Top Actors of 2010
For this year’s top male actors you can pretty much look at the Oscar’s and they will give you a basic view of what’s out there (though I have not seen Bardem in Biutiful). This list will mostly reflect that, with some smaller budget projects in there as well. As with the best supporting performances, this list will be a top ten, rather than a top five. Enjoy! And debate if you’d like!
10. Aaron Eckhart in Rabbit Hole-Eckhart plays a grieving father who recently lost his four year old son in a car accident. He does everything he can to deal with this loss. He follows the steps that he’s heard you’re “supposed to do” in the aftermath of such a tragic event. He gets the more emotional role (Nicole Kidman’s character is more cold and silent) and expresses those opinions one can only imagine must be killing him inside.
9. Stephen Dorff in Somewhere-Dorff (some say playing a caricature-of-sorts of himself) plays a Hollywood actor whose meaningless life consists of doing press for his upcoming films, living in an expensive hotel, and sleeping with women (although this bores him at times). Throughout the first half of the film he rarely utters more than a line and most conversations that happen are through people around him rather than him. When Dorff starts spending more time with his daughter he gradually begins to shift. Now some actors may really overplay this character growth, but director Sofia Coppola and Dorff decide to underplay it. Rather than a huge overt change in character, we get things like little smirks and glimpses in which we can see him subtly starting to open up. That is what earns Dorff this spot.
8. Robert Duvall in Get Low-In Get Low, Duvall plays hermit Felix Bush who declares he’d like to attend his own funeral. Duvall displays greatly the life of someone who is largely misunderstood and how holding back from confession can destroy one’s life. The film may have its share of problems, but none of them are found in Duvall’s performance.
7. Aaron Johnson in Nowhere Boy-While I might not be an expert on John Lennon or anything surrounding the Beatles, I believe that Johnson did an excellent job portraying the story of a young Lennon caught in between two households while desperately trying to find his place in both music and life. For anyone remotely interested in Lennon, the Beatles, or the old rock ‘n roll days, check out Johnson in Nowhere Boy.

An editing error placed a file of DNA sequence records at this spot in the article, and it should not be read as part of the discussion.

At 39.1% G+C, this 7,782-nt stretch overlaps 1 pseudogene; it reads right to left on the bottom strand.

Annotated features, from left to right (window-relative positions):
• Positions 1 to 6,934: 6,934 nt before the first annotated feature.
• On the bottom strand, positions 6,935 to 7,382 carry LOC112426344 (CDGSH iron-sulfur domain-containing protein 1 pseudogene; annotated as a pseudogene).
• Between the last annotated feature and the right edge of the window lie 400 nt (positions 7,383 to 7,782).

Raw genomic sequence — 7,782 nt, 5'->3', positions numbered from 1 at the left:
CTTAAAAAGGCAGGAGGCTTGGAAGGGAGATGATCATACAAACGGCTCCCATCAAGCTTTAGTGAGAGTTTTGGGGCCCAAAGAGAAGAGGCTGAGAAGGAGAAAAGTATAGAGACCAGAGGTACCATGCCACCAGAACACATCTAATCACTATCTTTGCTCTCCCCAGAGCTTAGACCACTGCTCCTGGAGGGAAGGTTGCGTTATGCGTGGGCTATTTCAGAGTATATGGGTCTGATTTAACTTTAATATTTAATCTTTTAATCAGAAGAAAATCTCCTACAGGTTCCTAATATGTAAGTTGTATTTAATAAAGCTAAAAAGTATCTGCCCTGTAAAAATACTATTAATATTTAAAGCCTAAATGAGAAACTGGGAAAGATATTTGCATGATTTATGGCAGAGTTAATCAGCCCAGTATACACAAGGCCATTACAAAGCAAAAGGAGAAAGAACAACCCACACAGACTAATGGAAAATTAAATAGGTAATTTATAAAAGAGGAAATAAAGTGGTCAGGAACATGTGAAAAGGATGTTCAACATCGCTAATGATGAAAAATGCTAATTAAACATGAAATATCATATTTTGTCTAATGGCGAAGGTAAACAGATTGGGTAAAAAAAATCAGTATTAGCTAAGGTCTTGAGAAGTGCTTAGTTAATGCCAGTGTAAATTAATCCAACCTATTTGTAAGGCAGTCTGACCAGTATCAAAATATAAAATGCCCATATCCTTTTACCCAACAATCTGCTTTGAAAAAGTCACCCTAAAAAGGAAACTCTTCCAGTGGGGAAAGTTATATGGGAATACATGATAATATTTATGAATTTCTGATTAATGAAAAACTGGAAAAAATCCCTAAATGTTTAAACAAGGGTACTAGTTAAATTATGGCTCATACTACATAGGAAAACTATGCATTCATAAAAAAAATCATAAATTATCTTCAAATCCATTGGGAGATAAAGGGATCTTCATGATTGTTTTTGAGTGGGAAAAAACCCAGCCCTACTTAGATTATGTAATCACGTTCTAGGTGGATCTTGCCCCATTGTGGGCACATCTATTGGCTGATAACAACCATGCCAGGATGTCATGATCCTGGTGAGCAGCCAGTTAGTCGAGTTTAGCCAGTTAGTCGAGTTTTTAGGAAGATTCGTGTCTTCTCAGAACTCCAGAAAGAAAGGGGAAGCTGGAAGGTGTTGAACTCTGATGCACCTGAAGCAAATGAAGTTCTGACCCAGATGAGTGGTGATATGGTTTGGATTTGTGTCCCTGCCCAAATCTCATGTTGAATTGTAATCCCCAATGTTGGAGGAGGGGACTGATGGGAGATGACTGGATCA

6. Ryan Gosling in Blue Valentine-Gosling (pictured above) really plays two characters in this movie. One, a young hip kid with no real direction in life who romantically falls in love with a girl he’s just met. The other, an older version of this kid who has become worn out over time and though he still has passion and love for that girl, it is only by alcohol that he can cope. While a bit over the top at times, Gosling’s transformation from hipster to bitter drunken father is great.
5. Tahar Rahim in A Prophet-Look out for Rahim in the future. Rahim plays lead character Malik brilliantly. From his entrance as a kid in the middle of a complex French prison system, to his manipulation and dominance of the system, Rahim nails every bit. The movie is like The Godfather in a French prison, could this mean we have the next Pacino on our hands?
4. Jeff Bridges in True Grit-Bridges takes on The Duke’s sole Oscar winning role in fully forced ridiculousness. And it works wonderfully. As the drunken Rooster Cogburn, Bridges resembles The Dude more than he does The Duke, but with the Coen’s over-the-top dialogue it is a perfect match.
3. James Franco in 127 Hours-The scene in which Aron Ralston severs his arm lasts for about 5 minutes maximum. This is the critical point of the film and the one in which the audience is waiting for. Every minute that comes before this is all in Franco’s hands. Sure there is the neat editing in the opening sequences that director Danny Boyle gives us. Sure he does spend some time with a couple of girls. Sure there are some flashbacks and flashforwards. But if Franco wasn’t a great personality to watch, nobody would be talking about this movie. He brings everything from desperation to comedy while stuck (literally) in an absolutely terrible situation.
2. Jesse Eisenberg in The Social Network-Re-watching this film made me realize just how big of a jerk Mark Zuckerberg is to everyone around him. At times this attitude is funny and most of the time very witty, but there are a few moments where he will say something so hideous that the person in conversation with him doesn’t know how to respond. As a viewer you can only cringe at the awkwardness of the moment and hope it quickly passes. Eisenberg nails every aspect of Zuckerberg: the socially awkward moments, the witty and rapid dialogue, the desire to be the best, and the complex moments where we really have no idea why he’s doing what he’s doing; he delivers it all in a way so that throughout most of the film we don’t hate his character, but even root for his success.
1. Colin Firth in The King’s Speech-The likely Oscar winner, Firth is well deserved of it. He not only nails the crippling stammer of King George, but also the insecurity that comes with it. Firth showcases the evolution of the king as he conquers his stammer and overcomes self doubt in order to become the leader his country needs him to be.
Honorable mentions: Mark Wahlberg in The Fighter, Leonardo Dicaprio in Inception and Shutter Island, Ryan Reynolds in Buried, Lars Eidinger in Everyone Else